A friend with several children related to me how they had gotten a 6-month-old Golden Retriever. Before long, the dog jumped up on the 5-year-old, knocked her to the ground, and scratched her face with a claw. The dog did this repeatedly, wantonly, even when the girl would begin crying, even after being clearly told "no". The dog was quickly returned to the shelter. He was clearly not a good dog and probably not a real Golden Retriever, because it's common knowledge that Golden Retrievers and Good Dogs in general are gentle and harmless to children.

The differences between happiness and disaster when owning dogs is expectations. Just like marriage, or having a baby, we can set sail with certain ideas about how the other party will act.

Owners who familiarize themselves with normal dog behavior have realistic expectations. They are ready to set boundaries and make compromises while the dog is being taught new habits. The Culture Clash is one of the best books I've read on integrating dogs into human environments. In contrast, owners who don't realize they are bringing a barely-domesticated jackal into their homes may never progress to training "good manners". It seems to them the dog is a bad apple and not worth the effort. Their childhood dog didn't act that way. Their uncle's dog doesn't do that. There's no humping scene in Lady And The Tramp. This dog must be some sort of psycho.

Another acquaintance proudly related that his teenage daughter had saved up and gotten herself a miniature Schauzer puppy. I was surprised when he led me to the farthest corner of his shady property, where the rabbit-sized puppy was tied to a sliding run. The little brat had peed in the house several times so was no longer allowed inside. While the daughter was at school, he was banished to the back of the property because he had a very annoying, piercing bark when left alone. Needless to say, about two months later the neglected dog was on Craigslist.

These sad and unnecessary episodes could have been prevented by warning the owners about the realities of owning a dog. They might think twice about whether to take on such a responsibility if they knew some simple truths. Such as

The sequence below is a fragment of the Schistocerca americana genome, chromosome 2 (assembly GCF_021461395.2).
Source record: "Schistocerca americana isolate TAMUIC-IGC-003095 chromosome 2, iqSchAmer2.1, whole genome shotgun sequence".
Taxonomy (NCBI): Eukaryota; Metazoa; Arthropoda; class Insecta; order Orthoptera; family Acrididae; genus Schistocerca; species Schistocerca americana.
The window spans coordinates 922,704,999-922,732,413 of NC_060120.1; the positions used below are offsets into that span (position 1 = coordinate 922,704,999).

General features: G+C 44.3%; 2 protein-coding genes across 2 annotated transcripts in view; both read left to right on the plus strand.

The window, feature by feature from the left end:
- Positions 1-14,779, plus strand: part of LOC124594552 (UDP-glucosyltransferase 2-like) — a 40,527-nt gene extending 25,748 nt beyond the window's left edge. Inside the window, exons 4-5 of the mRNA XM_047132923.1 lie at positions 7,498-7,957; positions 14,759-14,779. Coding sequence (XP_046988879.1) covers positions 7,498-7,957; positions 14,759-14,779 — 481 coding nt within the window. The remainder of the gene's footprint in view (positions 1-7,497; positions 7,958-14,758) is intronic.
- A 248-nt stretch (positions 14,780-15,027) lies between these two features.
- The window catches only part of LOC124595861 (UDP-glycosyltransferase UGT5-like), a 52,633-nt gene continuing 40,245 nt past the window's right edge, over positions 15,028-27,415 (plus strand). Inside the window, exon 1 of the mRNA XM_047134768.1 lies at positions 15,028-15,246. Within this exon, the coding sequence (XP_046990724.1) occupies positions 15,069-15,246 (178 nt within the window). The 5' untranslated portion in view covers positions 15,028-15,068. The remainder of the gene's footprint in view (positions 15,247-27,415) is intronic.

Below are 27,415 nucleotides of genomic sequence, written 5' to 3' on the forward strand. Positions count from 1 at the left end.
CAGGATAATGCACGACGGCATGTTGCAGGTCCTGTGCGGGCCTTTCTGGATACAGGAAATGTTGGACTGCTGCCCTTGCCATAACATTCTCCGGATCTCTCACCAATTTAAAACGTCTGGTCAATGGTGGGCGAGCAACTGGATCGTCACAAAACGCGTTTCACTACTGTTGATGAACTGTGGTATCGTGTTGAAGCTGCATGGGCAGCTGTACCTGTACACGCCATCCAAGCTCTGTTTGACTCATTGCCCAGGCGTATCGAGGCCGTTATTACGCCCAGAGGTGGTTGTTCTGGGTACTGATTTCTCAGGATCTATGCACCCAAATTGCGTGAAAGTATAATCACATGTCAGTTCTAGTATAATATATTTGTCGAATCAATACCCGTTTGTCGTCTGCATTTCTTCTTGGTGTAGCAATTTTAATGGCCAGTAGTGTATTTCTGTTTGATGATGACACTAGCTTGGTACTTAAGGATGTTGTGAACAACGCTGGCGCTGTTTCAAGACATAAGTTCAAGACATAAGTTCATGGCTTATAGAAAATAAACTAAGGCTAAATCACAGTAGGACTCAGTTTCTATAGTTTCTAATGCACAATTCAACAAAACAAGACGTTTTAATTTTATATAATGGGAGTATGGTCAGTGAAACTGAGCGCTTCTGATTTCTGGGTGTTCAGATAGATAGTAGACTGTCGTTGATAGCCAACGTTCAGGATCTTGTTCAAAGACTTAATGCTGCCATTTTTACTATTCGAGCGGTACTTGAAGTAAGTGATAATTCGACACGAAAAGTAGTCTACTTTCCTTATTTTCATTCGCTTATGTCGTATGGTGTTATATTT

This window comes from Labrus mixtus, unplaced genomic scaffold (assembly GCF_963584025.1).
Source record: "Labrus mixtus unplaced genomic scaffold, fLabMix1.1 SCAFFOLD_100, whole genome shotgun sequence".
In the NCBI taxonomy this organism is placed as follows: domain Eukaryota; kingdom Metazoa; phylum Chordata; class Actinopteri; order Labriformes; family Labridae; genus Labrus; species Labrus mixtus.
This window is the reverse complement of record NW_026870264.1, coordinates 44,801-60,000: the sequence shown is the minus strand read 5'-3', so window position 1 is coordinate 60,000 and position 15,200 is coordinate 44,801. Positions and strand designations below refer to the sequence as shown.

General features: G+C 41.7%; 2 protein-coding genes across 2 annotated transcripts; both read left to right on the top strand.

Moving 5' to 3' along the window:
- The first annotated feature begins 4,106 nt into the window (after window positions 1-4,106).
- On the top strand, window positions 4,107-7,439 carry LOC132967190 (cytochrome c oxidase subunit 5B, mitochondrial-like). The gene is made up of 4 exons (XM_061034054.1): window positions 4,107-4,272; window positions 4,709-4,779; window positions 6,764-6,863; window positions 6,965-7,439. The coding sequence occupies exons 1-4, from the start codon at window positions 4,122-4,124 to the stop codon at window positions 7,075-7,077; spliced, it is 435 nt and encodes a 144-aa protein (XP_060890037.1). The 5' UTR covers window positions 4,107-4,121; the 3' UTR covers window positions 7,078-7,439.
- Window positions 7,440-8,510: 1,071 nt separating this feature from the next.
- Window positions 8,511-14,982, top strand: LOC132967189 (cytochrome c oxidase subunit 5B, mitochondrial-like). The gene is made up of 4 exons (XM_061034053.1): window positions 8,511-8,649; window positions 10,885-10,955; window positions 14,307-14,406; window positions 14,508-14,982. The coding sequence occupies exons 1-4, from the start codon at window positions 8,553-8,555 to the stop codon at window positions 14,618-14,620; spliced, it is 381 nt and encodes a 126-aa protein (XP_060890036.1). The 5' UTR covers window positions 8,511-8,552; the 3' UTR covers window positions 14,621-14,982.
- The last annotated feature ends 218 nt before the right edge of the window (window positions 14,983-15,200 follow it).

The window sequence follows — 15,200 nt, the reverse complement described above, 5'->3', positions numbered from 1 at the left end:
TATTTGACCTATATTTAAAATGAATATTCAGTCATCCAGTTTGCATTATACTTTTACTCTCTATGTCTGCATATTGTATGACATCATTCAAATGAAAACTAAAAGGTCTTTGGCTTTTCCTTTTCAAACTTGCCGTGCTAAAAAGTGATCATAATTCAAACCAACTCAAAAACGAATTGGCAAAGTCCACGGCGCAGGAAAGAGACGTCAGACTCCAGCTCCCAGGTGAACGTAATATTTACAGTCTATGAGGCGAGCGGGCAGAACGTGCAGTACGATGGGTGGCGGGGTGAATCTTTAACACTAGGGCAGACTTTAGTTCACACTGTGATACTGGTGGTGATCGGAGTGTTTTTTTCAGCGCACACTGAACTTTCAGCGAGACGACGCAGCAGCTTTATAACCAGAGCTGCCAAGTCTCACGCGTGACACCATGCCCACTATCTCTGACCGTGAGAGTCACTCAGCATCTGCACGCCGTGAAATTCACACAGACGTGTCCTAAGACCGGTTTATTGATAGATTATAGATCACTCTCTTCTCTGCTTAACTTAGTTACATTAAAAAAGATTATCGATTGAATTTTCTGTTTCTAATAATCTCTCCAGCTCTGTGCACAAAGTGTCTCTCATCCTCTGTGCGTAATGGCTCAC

1. Your dog WILL pee in the wrong place at least once in its lifetime. Just expect it. Any dog that doesn't is a rare, deviant individual, or owned by an unusually proactive and skilled trainer. Despite numerous accidents, thousands of owners manage to potty-train even difficult pups.

2. Until painstakingly trained otherwise, normal dogs bark, jump, chase, gnaw, and bite. If you can't stand this sort of behavior, don't get an untrained dog. It takes weeks or months to train them to keep paws on the floor, bite only toys, and remain quiet and content when out of sight of their owners.

3. Individual personality trumps breed tendencies, and the reality of being a canine trumps all. There are some really snappish, intolerant Labs and perfectly friendly Akitas. Contrary to what Disney may suggest, no dog ever has or ever will act like or completely understand Homo sapiens. Let's face it, even I don't understand my own species sometimes.

4. Dogs bark. They also growl and snap. Vocalizations are part of how dogs indicate their emotional state. If you do not care to know how your dog is feeling, or if dog-talk is very disturbing to you or a family member, there are many wonderful cats and small llamas looking for homes.

5. Dogs do what works. If barking gets them out of the crate, they'll bark. If lying quietly in their bed gets kibble thrown at them, they'll lie quietly. Don't accept that an obnoxious house-soiler, chewer, or jumper will not change his ways, given sufficient motivation. Learn about what dogs can be trained to do; know what you want to see and train consistently towards the goal.

6. Training takes time. It may take several weeks to change a habit but persistence will pay off. It's easy to get exasperated after guiding the dog into the correct behavior just 30 or 50 times but don't abandon ship! If that's all the chances our parents gave us, none of us would have made it.

7. Dogs need physical and mental exercise. They can do it your way, or they can do it their way. You don't want to see their way.

8. Dogs are never easy. Sooner or later, your adorable pet will defy you, embarrass you, ignore you, cost you, exhaust you, and scare you. If you can't answer, clearly and coherently, why you have a dog in the first place, it won't be worth it. Stuffed animals are cute and controllable. Dogs are complicated.


Responsible Dog Ownership
Preventing Dog Bites